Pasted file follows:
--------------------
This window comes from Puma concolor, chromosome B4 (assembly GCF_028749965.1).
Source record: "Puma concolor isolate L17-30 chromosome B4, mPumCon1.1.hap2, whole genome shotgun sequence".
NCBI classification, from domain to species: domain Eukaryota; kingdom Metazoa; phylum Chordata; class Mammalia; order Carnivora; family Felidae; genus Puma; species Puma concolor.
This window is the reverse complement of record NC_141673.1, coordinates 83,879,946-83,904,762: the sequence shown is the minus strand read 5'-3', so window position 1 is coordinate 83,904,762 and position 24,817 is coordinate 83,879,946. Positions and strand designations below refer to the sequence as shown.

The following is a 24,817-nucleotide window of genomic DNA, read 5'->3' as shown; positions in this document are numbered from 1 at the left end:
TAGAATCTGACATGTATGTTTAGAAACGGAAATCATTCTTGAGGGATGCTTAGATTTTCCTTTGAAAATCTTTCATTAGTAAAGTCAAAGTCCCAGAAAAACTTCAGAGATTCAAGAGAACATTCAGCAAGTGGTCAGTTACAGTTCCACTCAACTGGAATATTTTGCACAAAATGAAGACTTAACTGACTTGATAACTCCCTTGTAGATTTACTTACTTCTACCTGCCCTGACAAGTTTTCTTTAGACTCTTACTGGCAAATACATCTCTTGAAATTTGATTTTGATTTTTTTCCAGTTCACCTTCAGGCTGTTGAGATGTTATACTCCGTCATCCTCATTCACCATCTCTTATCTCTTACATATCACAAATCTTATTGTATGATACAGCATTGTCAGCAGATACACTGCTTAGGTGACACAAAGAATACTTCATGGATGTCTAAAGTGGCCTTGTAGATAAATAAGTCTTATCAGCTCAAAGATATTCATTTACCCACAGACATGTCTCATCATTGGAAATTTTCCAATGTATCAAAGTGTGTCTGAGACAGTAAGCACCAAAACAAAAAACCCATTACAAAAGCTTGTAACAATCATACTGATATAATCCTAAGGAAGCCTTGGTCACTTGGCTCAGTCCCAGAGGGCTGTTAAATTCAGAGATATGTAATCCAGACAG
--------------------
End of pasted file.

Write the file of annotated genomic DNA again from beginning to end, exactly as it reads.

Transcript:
This window comes from Puma concolor, chromosome B4 (assembly GCF_028749965.1).
Source record: "Puma concolor isolate L17-30 chromosome B4, mPumCon1.1.hap2, whole genome shotgun sequence".
NCBI classification, from domain to species: domain Eukaryota; kingdom Metazoa; phylum Chordata; class Mammalia; order Carnivora; family Felidae; genus Puma; species Puma concolor.
This window is the reverse complement of record NC_141673.1, coordinates 83,879,946-83,904,762: the sequence shown is the minus strand read 5'-3', so window position 1 is coordinate 83,904,762 and position 24,817 is coordinate 83,879,946. Positions and strand designations below refer to the sequence as shown.

The following is a 24,817-nucleotide window of genomic DNA, read 5'->3' as shown; positions in this document are numbered from 1 at the left end:
TAGAATCTGACATGTATGTTTAGAAACGGAAATCATTCTTGAGGGATGCTTAGATTTTCCTTTGAAAATCTTTCATTAGTAAAGTCAAAGTCCCAGAAAAACTTCAGAGATTCAAGAGAACATTCAGCAAGTGGTCAGTTACAGTTCCACTCAACTGGAATATTTTGCACAAAATGAAGACTTAACTGACTTGATAACTCCCTTGTAGATTTACTTACTTCTACCTGCCCTGACAAGTTTTCTTTAGACTCTTACTGGCAAATACATCTCTTGAAATTTGATTTTGATTTTTTTCCAGTTCACCTTCAGGCTGTTGAGATGTTATACTCCGTCATCCTCATTCACCATCTCTTATCTCTTACATATCACAAATCTTATTGTATGATACAGCATTGTCAGCAGATACACTGCTTAGGTGACACAAAGAATACTTCATGGATGTCTAAAGTGGCCTTGTAGATAAATAAGTCTTATCAGCTCAAAGATATTCATTTACCCACAGACATGTCTCATCATTGGAAATTTTCCAATGTATCAAAGTGTGTCTGAGACAGTAAGCACCAAAACAAAAAACCCATTACAAAAGCTTGTAACAATCATACTGATATAATCCTAAGGAAGCCTTGGTCACTTGGCTCAGTCCCAGAGGGCTGTTAAATTCAGAGATATGTAATCCAGACAG